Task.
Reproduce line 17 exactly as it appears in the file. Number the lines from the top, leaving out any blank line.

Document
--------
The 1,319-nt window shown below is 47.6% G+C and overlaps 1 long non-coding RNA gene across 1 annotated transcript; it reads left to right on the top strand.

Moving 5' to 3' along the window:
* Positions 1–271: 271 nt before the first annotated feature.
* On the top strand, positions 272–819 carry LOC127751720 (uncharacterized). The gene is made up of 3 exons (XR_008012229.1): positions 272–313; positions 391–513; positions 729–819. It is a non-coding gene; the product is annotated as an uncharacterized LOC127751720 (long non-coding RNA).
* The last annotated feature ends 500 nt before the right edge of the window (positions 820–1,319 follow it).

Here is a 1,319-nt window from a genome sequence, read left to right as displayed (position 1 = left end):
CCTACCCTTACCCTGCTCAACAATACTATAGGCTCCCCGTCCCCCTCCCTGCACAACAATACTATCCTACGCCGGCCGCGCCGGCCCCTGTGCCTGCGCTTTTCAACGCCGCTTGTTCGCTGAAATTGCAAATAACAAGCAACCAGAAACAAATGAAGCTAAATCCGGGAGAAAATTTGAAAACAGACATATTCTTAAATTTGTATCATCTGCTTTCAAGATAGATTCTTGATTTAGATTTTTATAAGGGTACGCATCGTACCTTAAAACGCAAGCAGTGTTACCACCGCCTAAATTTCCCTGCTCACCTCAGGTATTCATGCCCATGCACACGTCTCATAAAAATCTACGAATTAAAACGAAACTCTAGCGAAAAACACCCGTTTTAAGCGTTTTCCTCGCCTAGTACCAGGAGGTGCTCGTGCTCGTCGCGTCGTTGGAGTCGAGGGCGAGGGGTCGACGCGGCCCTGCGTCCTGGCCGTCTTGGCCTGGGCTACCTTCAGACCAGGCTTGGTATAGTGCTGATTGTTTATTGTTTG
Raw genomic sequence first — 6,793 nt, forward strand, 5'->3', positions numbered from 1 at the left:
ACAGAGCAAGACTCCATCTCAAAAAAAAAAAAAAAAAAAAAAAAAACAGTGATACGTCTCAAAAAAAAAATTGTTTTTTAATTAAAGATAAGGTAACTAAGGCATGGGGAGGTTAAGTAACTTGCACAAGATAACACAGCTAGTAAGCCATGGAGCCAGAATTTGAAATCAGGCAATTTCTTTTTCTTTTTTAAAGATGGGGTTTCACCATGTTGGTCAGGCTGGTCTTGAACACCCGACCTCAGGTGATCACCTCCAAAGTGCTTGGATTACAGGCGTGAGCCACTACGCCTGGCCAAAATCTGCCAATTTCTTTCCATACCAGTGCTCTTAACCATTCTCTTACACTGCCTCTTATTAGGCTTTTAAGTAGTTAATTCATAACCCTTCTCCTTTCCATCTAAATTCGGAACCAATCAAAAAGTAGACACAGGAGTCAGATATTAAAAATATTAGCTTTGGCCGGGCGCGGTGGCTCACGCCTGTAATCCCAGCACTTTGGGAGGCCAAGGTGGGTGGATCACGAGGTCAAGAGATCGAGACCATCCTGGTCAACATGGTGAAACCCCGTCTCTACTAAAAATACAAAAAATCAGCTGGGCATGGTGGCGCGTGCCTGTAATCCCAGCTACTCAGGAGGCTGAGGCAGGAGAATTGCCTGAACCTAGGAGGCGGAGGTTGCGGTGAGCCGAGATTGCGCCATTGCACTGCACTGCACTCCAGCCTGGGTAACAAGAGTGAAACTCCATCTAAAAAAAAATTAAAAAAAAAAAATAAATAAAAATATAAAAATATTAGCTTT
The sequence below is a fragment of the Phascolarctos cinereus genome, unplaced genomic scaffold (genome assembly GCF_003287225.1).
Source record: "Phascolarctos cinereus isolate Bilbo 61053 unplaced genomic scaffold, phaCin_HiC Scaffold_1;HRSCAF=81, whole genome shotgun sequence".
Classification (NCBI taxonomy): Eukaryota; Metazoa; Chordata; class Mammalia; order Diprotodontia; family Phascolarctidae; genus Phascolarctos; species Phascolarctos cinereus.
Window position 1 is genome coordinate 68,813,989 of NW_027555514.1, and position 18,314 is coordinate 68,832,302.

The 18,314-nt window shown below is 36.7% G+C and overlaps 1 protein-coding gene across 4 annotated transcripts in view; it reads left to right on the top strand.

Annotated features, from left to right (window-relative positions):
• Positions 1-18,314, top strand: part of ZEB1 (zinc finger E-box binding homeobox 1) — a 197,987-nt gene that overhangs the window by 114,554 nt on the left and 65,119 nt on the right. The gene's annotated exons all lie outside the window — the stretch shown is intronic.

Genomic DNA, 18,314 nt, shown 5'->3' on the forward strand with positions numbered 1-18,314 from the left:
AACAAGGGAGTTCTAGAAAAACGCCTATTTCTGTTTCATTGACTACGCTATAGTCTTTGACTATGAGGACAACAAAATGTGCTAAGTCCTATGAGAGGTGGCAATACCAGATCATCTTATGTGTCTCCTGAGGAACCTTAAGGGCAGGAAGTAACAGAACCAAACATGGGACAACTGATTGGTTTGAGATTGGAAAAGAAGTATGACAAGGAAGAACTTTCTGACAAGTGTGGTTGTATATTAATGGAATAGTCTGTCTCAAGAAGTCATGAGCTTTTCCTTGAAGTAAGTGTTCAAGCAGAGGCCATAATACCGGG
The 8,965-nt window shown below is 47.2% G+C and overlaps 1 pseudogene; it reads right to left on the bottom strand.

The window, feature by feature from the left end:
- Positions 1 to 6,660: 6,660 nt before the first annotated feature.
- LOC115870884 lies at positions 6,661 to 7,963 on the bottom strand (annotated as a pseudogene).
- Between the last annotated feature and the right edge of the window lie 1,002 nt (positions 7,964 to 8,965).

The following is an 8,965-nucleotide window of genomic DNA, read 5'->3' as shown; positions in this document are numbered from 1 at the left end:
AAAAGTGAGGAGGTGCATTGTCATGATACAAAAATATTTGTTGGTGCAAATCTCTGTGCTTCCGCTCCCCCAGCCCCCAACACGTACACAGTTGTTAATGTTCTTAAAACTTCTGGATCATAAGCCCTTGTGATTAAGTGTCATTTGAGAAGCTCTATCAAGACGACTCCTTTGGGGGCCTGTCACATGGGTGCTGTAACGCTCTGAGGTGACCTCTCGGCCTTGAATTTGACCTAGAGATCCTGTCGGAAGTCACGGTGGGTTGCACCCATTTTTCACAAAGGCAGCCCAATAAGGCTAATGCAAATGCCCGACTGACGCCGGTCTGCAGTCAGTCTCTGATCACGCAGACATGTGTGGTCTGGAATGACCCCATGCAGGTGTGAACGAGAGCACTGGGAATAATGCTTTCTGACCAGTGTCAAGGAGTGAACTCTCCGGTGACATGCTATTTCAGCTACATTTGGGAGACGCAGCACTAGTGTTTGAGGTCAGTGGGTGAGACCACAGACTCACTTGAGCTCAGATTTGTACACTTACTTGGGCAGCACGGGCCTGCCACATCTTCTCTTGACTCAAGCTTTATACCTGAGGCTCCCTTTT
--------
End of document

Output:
Genomic DNA, 18,314 nt, shown 5'->3' on the forward strand with positions numbered 1-18,314 from the left: